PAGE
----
Originally Posted by spagyric
The guy I mentioned above does his mash by mashing at normal temps and then removing the liquid to preserve the enzymes. He then raises the mash to gelatinization temperatures and adds the liquid with the enzymes back in to convert the mash. It sounds like a PITA, but I think it's probably the only way to get malted GF grains to convert on their own (or with added enzymes for that matter).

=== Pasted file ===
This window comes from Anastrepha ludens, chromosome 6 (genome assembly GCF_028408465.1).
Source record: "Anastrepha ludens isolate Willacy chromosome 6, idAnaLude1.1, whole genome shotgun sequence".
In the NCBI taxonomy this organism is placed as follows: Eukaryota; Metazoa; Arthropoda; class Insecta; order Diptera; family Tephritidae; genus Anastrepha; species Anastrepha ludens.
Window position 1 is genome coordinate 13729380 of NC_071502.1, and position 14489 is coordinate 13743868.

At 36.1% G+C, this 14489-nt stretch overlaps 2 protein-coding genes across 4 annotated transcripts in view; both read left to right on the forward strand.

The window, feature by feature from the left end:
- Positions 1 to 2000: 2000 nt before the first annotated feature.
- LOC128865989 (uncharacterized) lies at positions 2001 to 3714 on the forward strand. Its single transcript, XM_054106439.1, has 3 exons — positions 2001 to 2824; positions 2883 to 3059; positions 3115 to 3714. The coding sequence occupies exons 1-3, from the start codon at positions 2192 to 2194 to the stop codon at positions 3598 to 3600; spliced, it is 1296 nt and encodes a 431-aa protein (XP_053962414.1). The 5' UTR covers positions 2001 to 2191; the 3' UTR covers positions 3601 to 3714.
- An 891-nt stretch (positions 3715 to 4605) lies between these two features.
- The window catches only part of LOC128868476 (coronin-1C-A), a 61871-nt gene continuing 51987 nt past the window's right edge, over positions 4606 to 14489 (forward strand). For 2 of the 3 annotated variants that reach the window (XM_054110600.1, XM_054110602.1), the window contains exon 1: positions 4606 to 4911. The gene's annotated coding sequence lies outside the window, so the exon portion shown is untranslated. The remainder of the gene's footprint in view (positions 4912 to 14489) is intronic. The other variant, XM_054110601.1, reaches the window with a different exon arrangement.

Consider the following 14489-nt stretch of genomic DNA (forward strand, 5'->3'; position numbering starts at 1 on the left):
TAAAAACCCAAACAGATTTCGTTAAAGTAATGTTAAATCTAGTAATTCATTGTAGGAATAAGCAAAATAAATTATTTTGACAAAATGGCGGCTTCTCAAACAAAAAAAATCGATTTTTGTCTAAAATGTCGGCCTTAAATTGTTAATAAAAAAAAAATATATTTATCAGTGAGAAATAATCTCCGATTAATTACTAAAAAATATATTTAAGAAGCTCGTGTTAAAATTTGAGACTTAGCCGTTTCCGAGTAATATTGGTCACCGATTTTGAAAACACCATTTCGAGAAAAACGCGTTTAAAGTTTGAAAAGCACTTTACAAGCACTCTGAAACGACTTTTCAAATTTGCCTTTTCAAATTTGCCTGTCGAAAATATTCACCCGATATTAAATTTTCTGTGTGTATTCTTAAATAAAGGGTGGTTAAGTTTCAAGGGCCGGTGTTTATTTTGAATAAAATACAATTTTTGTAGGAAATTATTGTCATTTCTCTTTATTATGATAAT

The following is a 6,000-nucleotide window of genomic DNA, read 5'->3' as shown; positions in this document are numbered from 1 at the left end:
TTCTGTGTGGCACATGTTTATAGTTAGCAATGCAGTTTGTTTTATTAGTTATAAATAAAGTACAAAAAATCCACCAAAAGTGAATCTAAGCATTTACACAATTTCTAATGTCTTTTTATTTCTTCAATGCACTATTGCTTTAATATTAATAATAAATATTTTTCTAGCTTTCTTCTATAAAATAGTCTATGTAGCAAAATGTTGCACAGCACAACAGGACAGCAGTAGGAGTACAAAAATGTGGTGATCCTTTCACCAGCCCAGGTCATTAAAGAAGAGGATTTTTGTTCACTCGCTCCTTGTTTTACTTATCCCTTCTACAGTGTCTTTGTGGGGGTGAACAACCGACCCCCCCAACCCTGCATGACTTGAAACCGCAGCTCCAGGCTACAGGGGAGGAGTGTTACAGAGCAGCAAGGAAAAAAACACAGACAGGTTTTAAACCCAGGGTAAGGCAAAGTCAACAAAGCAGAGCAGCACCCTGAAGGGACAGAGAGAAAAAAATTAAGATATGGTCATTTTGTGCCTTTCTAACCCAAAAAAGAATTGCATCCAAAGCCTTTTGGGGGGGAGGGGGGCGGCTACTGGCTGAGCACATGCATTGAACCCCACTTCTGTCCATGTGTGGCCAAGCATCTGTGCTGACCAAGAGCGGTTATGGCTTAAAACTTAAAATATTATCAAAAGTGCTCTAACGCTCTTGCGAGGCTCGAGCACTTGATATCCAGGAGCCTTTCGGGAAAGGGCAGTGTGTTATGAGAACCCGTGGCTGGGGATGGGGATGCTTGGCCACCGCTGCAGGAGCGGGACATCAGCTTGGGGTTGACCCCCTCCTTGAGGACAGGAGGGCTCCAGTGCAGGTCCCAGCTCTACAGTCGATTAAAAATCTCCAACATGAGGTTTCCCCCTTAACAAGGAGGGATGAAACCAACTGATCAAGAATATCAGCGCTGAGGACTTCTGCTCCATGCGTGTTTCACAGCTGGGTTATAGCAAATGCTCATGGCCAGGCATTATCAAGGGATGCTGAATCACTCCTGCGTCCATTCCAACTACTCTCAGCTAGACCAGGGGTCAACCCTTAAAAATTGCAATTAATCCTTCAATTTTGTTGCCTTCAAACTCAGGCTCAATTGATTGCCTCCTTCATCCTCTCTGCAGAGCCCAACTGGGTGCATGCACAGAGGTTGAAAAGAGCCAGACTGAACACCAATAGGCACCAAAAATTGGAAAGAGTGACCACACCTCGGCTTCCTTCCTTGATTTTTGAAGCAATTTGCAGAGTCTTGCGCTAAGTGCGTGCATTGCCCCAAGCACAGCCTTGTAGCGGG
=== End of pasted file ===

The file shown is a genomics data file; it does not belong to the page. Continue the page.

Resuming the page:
I'm looking into trying to malt some millet and buckwheat to make beers for my wife and am planning to using this mashing process. I'll probably be doing a lot of experimentation once I get enough malt made. I'll definitely post about it when I get the project underway.
This sounds like a stroke of genius, mashing first to get the enzymes, straining them off, gelatinizing the grains, and then adding them back in. Any idea what kind of efficiency he achieves with this? This is the first method I've seen that seems viable and doesn't depend on adding enzymes. If this turns out to be reasonably efficient, this might be reason for me to try an all-grain approach.